Click to Skip Ad
Closing in...

Netflix’s popularity is killing BitTorrent

Published May 29th, 2015 2:48PM EDT
Netflix BitTorrent

If you buy through a BGR link, we may earn an affiliate commission, helping support our expert product labs.

When the iTunes Music Store first launched back in 2003, its success proved that consumers are more than happy to pay for content if it’s a) affordable and b) easy to access. In a similar vein, Netflix is apparently putting quite a dent in BitTorrent, something it’s been doing for a few years now.

A recent report from Sandvine indicates that Internet traffic from Netflix is surging. During peak Internet hours in North America, Netflix is responsible for 36.5% of all Internet traffic. And in step with Netflix’s rise in popularity, we’re seeing a corresponding decline in traffic from BitTorrent.

DON’T MISS: Google’s killer cloud storage offer isn’t perfect: The biggest problem with Google Photos

“The sharp climb in Netflix usage continues to coincide, rather un-coincidentally, with a notable drop in BitTorrent traffic, Karl Bode of DSL Reports writes. “BitTorrent now accounts for 6.3% of total traffic in North America, and 8.5% in Latin America…”

Indeed, the popularity of BitTorrent has been on the decline for quite some time now. In 2011, filesharing sites accounted for 22% of  Internet traffic. Going back to 2008, filesharing sites accounted for upwards of 33% of Internet traffic.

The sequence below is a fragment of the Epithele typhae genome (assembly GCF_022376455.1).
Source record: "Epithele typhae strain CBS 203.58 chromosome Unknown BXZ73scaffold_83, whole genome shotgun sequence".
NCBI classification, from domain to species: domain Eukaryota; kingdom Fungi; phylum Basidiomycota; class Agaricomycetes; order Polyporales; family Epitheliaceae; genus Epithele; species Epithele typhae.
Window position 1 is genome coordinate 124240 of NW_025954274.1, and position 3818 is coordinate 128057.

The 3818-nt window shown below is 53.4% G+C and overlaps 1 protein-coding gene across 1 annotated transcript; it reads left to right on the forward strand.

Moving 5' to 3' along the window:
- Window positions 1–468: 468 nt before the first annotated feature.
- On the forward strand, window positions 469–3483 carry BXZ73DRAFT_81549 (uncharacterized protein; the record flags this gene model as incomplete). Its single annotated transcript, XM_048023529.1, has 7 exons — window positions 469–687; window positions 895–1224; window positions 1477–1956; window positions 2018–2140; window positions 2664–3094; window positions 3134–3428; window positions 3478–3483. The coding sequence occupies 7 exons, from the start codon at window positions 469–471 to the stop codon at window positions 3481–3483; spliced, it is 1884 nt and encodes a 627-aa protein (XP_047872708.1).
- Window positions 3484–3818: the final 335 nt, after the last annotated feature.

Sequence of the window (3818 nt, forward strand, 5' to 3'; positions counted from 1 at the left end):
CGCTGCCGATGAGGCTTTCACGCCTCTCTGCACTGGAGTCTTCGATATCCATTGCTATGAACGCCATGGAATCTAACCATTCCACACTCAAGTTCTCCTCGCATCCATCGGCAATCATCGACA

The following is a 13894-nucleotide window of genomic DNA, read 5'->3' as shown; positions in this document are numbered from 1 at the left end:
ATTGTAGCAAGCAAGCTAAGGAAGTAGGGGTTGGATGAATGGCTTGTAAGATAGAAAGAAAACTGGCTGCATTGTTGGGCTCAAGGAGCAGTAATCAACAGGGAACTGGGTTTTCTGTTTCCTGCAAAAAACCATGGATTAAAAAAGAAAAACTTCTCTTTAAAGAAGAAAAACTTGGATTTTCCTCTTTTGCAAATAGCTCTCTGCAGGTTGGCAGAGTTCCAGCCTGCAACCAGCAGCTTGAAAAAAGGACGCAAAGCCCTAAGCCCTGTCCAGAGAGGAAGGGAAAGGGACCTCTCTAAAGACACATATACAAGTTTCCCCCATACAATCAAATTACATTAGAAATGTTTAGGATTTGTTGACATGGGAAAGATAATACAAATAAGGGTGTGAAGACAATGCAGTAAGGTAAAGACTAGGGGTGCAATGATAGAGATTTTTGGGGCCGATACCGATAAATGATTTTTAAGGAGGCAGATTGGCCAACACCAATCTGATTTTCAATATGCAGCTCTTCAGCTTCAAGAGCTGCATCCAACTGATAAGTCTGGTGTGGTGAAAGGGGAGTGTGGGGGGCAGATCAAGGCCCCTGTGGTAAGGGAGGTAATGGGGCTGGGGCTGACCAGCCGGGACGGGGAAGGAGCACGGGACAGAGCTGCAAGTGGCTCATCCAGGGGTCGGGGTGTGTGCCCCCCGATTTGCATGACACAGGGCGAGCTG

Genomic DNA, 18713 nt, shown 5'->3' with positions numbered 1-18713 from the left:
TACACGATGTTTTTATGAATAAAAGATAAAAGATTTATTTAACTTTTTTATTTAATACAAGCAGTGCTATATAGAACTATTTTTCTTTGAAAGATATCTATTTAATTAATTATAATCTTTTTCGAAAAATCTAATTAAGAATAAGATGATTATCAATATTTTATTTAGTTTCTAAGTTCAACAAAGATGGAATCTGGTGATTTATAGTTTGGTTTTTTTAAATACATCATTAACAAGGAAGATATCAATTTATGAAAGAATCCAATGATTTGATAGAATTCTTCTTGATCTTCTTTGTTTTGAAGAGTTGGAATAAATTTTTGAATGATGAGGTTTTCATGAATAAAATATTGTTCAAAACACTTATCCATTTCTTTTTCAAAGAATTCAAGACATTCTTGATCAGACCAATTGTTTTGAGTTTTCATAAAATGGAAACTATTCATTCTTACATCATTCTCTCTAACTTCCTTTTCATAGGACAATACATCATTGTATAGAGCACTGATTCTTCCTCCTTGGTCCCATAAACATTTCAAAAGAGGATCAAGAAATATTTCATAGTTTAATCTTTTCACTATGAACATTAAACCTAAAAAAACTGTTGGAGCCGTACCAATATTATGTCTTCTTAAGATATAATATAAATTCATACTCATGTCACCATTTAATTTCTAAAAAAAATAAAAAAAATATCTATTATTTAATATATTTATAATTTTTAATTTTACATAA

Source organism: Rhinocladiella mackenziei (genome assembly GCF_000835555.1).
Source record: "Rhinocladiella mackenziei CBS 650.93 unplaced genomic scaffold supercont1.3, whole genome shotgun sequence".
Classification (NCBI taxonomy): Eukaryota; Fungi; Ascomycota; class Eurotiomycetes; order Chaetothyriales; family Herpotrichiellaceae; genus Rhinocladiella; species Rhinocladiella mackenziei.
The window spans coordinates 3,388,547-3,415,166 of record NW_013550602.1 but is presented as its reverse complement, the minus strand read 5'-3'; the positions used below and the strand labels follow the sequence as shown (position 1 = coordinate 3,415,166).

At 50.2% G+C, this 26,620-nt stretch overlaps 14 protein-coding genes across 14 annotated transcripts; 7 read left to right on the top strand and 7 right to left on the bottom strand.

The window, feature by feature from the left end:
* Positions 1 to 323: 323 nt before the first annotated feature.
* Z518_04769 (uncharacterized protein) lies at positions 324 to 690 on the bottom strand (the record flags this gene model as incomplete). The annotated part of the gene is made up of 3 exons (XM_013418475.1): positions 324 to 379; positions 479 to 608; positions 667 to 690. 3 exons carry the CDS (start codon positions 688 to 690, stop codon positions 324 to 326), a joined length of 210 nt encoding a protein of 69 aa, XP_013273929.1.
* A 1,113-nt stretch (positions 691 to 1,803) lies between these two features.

With so many avenues for consumers to easily access high-quality video content these days —  from Hulu to Netflix to Amazon Prime — it’s hardly surprising to see BitTorrent on the decline.

A little over a year ago, Sandvine’s Dan Deeth told Mashable, “People have shifted their activities to streaming over file sharing, Subscribers get quality content at a reasonable price and it’s dead simple to use, whereas torrenting or file sharing is a little more complicated.”

As for the bandwidth gobbled up by other big sites, Sandvine found that YouTube accounted for 15.6% of traffic during peak hours. Meanwhile, Facebook and Amazon Instant video checked in at 2.7% and 2%, respectively.

Yoni Heisler Contributing Writer

Yoni Heisler has been writing about Apple and the tech industry at large with over 15 years of experience. A life long expert Mac user and Apple expert, his writing has appeared in Edible Apple, Network World, MacLife, Macworld UK, and TUAW.

When not analyzing the latest happenings with Apple, Yoni enjoys catching Improv shows in Chicago, playing soccer, and cultivating new TV show addictions.